We have entered an age where the “world is flat,” to quote an international best seller. A world of global competition, markets and consumers, and the ever-growing integrations of world economies through the free movement of goods, capital, technology, and labor. Foreign policy in the U.S. (and in OECD-member countries, more generally) has favored political regimes and leaders that have implemented a complete privatization and deregulation of their economies, allowing American corporate multinationals to be present in those foreign markets. Financial markets have also become fully globalized. Textbooks of International Business tell us that this is good for economic growth and productivity, helping to create better and cheaper products. But is the expansion of capital and the conquest of foreign markets driven by growth or growth difficulties? Is the process indispensable to the very survival of our capitalistic economies? What is the link between capitalism, economic growth and the modern face of imperialism? What is the role played by the process of capital accumulation in the recent global financial crisis?
At present we are no longer accepting applications for new faculty members. Thank you for your interest in the Brooklyn Institute!
CALL FOR APPLICATIONS
The Brooklyn Institute for Social Research seeks scholars who are interested in becoming part of an interdisciplinary research and teaching institution to design and teach rigorous seminar-style courses to adult students in various locations throughout Brooklyn and Manhattan. We are currently seeking applicants with expertise in the following areas:
French literature (we are particularly interested in applications from scholars interested in teaching a multi-course series on Proust’s In Search of Lost Time)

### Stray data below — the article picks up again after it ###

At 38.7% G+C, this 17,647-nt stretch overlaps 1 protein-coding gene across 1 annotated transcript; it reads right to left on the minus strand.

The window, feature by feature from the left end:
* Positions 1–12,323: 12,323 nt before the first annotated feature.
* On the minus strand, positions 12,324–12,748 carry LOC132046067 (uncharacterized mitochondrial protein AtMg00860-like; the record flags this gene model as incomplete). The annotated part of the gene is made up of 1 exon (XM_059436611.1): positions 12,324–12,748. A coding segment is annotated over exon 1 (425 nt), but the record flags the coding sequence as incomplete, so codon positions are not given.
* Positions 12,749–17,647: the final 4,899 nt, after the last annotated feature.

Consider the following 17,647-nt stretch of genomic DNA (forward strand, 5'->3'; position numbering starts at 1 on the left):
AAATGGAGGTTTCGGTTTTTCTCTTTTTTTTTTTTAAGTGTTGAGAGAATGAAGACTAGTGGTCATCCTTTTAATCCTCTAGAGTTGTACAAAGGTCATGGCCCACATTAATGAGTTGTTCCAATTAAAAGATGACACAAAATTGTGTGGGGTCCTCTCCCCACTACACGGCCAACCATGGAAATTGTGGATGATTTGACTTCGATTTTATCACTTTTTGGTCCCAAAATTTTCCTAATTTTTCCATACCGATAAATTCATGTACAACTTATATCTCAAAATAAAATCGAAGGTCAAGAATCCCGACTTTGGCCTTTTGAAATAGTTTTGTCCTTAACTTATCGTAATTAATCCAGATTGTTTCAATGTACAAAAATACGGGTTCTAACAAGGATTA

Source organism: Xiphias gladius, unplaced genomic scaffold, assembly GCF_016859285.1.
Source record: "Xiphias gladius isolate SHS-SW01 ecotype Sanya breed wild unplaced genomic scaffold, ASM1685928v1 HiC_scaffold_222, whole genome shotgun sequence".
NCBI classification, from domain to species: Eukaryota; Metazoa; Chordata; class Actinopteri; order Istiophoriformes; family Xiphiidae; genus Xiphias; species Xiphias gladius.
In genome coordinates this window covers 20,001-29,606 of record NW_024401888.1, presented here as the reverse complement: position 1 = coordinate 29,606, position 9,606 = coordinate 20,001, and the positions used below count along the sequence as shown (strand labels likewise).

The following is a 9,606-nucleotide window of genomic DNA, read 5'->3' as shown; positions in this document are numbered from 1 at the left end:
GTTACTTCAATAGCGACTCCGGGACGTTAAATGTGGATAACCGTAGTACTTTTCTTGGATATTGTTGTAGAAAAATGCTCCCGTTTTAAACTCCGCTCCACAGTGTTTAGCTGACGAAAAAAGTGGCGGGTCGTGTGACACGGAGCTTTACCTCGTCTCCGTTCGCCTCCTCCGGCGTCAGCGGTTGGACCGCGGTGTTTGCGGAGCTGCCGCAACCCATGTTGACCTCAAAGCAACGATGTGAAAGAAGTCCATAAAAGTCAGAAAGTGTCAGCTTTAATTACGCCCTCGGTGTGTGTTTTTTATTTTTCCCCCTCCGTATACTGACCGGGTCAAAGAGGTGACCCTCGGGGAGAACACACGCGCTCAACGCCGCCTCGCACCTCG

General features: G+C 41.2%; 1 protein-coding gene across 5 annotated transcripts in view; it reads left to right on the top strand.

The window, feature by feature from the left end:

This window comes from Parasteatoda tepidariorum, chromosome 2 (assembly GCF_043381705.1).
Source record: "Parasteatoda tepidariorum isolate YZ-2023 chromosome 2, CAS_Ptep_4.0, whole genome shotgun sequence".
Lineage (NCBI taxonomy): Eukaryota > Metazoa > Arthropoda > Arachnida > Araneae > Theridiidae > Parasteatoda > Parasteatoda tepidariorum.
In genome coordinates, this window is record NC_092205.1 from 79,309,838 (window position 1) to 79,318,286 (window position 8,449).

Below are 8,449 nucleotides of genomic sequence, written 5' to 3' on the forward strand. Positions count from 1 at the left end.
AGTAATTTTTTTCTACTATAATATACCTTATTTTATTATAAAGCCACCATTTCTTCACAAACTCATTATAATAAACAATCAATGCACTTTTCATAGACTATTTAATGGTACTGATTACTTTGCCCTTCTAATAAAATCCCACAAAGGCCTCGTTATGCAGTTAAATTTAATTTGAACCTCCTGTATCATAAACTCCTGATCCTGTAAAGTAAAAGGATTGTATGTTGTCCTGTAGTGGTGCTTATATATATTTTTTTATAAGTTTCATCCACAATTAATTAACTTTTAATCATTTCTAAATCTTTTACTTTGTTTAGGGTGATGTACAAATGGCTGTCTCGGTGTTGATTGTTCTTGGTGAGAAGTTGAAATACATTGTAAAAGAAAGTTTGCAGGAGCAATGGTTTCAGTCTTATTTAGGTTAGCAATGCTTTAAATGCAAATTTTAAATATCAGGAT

social theory (we are particularly interested in applications from scholars interested in teaching a course on Marx, with a background in philosophy and economics)
European, African, and Asian history and literature
postcolonial literature and theory
the Frankfurt School
music and musicology
Classes at the Brooklyn Institute are typically six weeks long and meet once a week for two hours, from 7-9pm. They are primarily discussion-based seminars, unless the material demands otherwise. We teach in a variety of locations, from spaces in bars and bookstores to cultural centers, including the Center for Jewish History, the Goethe-Institut, the Barnard Center for Research on Women, and the Rosa Luxemburg Foundation. The Brooklyn Institute does not offer credit of any kind for its courses.
Applicants should have considerable experience teaching at the college/university level, a commitment to thoughtful pedagogy in small seminar-style classroom settings, and possess or be in the process of pursuing a terminal degree in their field. We are particularly interested in applicants who also wish to take an active part in other Institute programming beyond the classroom, including a digital archive project, an ongoing podcast series, forthcoming publications, and other projects.
To apply, please contact email@example.com and include a c.v. and a course proposal. For more information about the Brooklyn Institute and to get a sense of our previous course offerings, please visit us at thebrooklyninstitute.com.
There is no deadline for applications, but we will be holding interviews in Brooklyn in early November. Applicants can expect to hear back from us by the end of October. Thank you!
We’re pleased to bring back a slightly abridged version of the Bulletin of the Brooklyn Institute for Social Research. In this edition, we provide a more comprehensive look at two of our current classes and a preview of our next class, “American Transcendentalism: Emerson and Thoreau“! The next Bulletin will feature the return of our Listings section. In any case, please check it out: